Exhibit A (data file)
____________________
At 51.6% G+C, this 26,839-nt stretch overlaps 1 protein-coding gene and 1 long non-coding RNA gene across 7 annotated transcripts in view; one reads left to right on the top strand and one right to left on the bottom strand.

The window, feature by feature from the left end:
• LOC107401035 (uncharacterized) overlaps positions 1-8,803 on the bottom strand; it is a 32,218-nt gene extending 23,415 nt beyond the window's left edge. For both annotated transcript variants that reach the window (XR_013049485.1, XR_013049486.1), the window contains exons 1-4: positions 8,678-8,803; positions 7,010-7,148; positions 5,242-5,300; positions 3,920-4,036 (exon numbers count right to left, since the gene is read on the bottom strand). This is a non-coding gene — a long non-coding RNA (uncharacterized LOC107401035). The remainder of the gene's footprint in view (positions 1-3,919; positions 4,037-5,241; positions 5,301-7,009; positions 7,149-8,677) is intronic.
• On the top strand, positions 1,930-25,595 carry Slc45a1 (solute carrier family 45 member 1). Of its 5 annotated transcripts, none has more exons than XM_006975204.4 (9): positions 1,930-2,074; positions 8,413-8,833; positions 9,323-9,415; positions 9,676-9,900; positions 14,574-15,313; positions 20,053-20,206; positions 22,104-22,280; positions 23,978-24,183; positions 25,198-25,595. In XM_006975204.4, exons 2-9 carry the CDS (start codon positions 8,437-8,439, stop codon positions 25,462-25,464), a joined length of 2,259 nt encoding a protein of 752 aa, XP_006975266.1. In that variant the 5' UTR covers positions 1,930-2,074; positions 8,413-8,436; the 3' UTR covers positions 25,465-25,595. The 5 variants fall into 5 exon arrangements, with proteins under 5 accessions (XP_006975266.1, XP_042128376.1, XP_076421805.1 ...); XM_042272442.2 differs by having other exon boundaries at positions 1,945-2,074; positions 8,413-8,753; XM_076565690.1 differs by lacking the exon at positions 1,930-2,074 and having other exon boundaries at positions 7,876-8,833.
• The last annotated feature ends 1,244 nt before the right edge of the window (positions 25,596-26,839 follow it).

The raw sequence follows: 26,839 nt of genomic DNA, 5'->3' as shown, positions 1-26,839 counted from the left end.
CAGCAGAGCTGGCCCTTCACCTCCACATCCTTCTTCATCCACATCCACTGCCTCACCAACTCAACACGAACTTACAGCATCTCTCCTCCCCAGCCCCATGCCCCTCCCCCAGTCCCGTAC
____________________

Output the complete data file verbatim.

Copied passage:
At 51.6% G+C, this 26,839-nt stretch overlaps 1 protein-coding gene and 1 long non-coding RNA gene across 7 annotated transcripts in view; one reads left to right on the top strand and one right to left on the bottom strand.

The window, feature by feature from the left end:
• LOC107401035 (uncharacterized) overlaps positions 1-8,803 on the bottom strand; it is a 32,218-nt gene extending 23,415 nt beyond the window's left edge. For both annotated transcript variants that reach the window (XR_013049485.1, XR_013049486.1), the window contains exons 1-4: positions 8,678-8,803; positions 7,010-7,148; positions 5,242-5,300; positions 3,920-4,036 (exon numbers count right to left, since the gene is read on the bottom strand). This is a non-coding gene — a long non-coding RNA (uncharacterized LOC107401035). The remainder of the gene's footprint in view (positions 1-3,919; positions 4,037-5,241; positions 5,301-7,009; positions 7,149-8,677) is intronic.
• On the top strand, positions 1,930-25,595 carry Slc45a1 (solute carrier family 45 member 1). Of its 5 annotated transcripts, none has more exons than XM_006975204.4 (9): positions 1,930-2,074; positions 8,413-8,833; positions 9,323-9,415; positions 9,676-9,900; positions 14,574-15,313; positions 20,053-20,206; positions 22,104-22,280; positions 23,978-24,183; positions 25,198-25,595. In XM_006975204.4, exons 2-9 carry the CDS (start codon positions 8,437-8,439, stop codon positions 25,462-25,464), a joined length of 2,259 nt encoding a protein of 752 aa, XP_006975266.1. In that variant the 5' UTR covers positions 1,930-2,074; positions 8,413-8,436; the 3' UTR covers positions 25,465-25,595. The 5 variants fall into 5 exon arrangements, with proteins under 5 accessions (XP_006975266.1, XP_042128376.1, XP_076421805.1 ...); XM_042272442.2 differs by having other exon boundaries at positions 1,945-2,074; positions 8,413-8,753; XM_076565690.1 differs by lacking the exon at positions 1,930-2,074 and having other exon boundaries at positions 7,876-8,833.
• The last annotated feature ends 1,244 nt before the right edge of the window (positions 25,596-26,839 follow it).

The raw sequence follows: 26,839 nt of genomic DNA, 5'->3' as shown, positions 1-26,839 counted from the left end.
CAGCAGAGCTGGCCCTTCACCTCCACATCCTTCTTCATCCACATCCACTGCCTCACCAACTCAACACGAACTTACAGCATCTCTCCTCCCCAGCCCCATGCCCCTCCCCCAGTCCCGTAC